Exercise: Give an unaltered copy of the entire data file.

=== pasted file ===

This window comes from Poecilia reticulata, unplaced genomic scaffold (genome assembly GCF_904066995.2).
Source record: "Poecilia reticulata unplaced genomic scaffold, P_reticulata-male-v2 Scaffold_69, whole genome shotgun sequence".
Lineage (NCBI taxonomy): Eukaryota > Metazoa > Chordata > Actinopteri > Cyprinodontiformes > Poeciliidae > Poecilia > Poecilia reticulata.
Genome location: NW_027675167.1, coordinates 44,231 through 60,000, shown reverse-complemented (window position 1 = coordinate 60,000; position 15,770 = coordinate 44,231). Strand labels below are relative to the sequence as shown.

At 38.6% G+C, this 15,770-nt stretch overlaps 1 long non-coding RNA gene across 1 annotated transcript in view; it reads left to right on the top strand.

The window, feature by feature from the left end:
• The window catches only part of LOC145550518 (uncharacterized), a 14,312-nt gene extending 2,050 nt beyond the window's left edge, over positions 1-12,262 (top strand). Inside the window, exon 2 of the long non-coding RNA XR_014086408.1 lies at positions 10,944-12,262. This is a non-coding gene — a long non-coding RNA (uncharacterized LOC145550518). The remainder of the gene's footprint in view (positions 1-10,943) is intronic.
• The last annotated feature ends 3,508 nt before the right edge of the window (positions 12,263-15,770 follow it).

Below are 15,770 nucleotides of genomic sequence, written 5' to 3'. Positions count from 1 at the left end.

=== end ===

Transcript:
This window comes from Poecilia reticulata, unplaced genomic scaffold (genome assembly GCF_904066995.2).
Source record: "Poecilia reticulata unplaced genomic scaffold, P_reticulata-male-v2 Scaffold_69, whole genome shotgun sequence".
Lineage (NCBI taxonomy): Eukaryota > Metazoa > Chordata > Actinopteri > Cyprinodontiformes > Poeciliidae > Poecilia > Poecilia reticulata.
Genome location: NW_027675167.1, coordinates 44,231 through 60,000, shown reverse-complemented (window position 1 = coordinate 60,000; position 15,770 = coordinate 44,231). Strand labels below are relative to the sequence as shown.

At 38.6% G+C, this 15,770-nt stretch overlaps 1 long non-coding RNA gene across 1 annotated transcript in view; it reads left to right on the top strand.

The window, feature by feature from the left end:
• The window catches only part of LOC145550518 (uncharacterized), a 14,312-nt gene extending 2,050 nt beyond the window's left edge, over positions 1-12,262 (top strand). Inside the window, exon 2 of the long non-coding RNA XR_014086408.1 lies at positions 10,944-12,262. This is a non-coding gene — a long non-coding RNA (uncharacterized LOC145550518). The remainder of the gene's footprint in view (positions 1-10,943) is intronic.
• The last annotated feature ends 3,508 nt before the right edge of the window (positions 12,263-15,770 follow it).

Below are 15,770 nucleotides of genomic sequence, written 5' to 3'. Positions count from 1 at the left end.